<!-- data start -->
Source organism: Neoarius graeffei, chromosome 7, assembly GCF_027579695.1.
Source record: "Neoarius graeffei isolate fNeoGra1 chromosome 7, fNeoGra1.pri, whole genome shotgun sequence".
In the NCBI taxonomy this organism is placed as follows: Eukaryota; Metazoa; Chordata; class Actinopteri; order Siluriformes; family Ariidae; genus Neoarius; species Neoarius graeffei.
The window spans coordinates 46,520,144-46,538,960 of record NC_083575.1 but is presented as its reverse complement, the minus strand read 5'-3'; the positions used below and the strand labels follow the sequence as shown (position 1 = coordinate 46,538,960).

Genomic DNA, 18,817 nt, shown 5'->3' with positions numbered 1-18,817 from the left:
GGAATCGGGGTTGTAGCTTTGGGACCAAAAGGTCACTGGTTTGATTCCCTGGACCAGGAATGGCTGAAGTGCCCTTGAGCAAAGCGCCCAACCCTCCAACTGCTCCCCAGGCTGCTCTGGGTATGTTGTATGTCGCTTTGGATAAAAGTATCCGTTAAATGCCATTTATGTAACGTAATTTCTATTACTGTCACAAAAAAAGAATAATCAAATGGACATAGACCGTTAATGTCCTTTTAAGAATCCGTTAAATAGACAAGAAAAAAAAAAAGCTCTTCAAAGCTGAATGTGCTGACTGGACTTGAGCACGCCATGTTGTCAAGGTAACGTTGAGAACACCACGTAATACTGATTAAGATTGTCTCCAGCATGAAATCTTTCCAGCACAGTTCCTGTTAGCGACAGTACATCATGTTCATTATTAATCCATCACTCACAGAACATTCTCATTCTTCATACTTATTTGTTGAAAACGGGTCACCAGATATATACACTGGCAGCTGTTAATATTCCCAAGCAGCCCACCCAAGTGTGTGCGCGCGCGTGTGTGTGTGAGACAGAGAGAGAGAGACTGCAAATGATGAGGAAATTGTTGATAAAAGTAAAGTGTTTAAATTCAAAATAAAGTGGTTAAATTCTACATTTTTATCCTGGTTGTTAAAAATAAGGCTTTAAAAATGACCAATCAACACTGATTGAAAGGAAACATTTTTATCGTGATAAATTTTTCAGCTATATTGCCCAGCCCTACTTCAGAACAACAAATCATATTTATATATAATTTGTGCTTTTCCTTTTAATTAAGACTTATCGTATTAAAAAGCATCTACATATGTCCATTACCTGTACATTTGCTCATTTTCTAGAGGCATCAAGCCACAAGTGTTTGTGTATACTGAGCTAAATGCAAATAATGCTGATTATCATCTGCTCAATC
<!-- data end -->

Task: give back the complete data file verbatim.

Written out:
Source organism: Neoarius graeffei, chromosome 7, assembly GCF_027579695.1.
Source record: "Neoarius graeffei isolate fNeoGra1 chromosome 7, fNeoGra1.pri, whole genome shotgun sequence".
In the NCBI taxonomy this organism is placed as follows: Eukaryota; Metazoa; Chordata; class Actinopteri; order Siluriformes; family Ariidae; genus Neoarius; species Neoarius graeffei.
The window spans coordinates 46,520,144-46,538,960 of record NC_083575.1 but is presented as its reverse complement, the minus strand read 5'-3'; the positions used below and the strand labels follow the sequence as shown (position 1 = coordinate 46,538,960).

Genomic DNA, 18,817 nt, shown 5'->3' with positions numbered 1-18,817 from the left:
GGAATCGGGGTTGTAGCTTTGGGACCAAAAGGTCACTGGTTTGATTCCCTGGACCAGGAATGGCTGAAGTGCCCTTGAGCAAAGCGCCCAACCCTCCAACTGCTCCCCAGGCTGCTCTGGGTATGTTGTATGTCGCTTTGGATAAAAGTATCCGTTAAATGCCATTTATGTAACGTAATTTCTATTACTGTCACAAAAAAAGAATAATCAAATGGACATAGACCGTTAATGTCCTTTTAAGAATCCGTTAAATAGACAAGAAAAAAAAAAAGCTCTTCAAAGCTGAATGTGCTGACTGGACTTGAGCACGCCATGTTGTCAAGGTAACGTTGAGAACACCACGTAATACTGATTAAGATTGTCTCCAGCATGAAATCTTTCCAGCACAGTTCCTGTTAGCGACAGTACATCATGTTCATTATTAATCCATCACTCACAGAACATTCTCATTCTTCATACTTATTTGTTGAAAACGGGTCACCAGATATATACACTGGCAGCTGTTAATATTCCCAAGCAGCCCACCCAAGTGTGTGCGCGCGCGTGTGTGTGTGAGACAGAGAGAGAGAGACTGCAAATGATGAGGAAATTGTTGATAAAAGTAAAGTGTTTAAATTCAAAATAAAGTGGTTAAATTCTACATTTTTATCCTGGTTGTTAAAAATAAGGCTTTAAAAATGACCAATCAACACTGATTGAAAGGAAACATTTTTATCGTGATAAATTTTTCAGCTATATTGCCCAGCCCTACTTCAGAACAACAAATCATATTTATATATAATTTGTGCTTTTCCTTTTAATTAAGACTTATCGTATTAAAAAGCATCTACATATGTCCATTACCTGTACATTTGCTCATTTTCTAGAGGCATCAAGCCACAAGTGTTTGTGTATACTGAGCTAAATGCAAATAATGCTGATTATCATCTGCTCAATC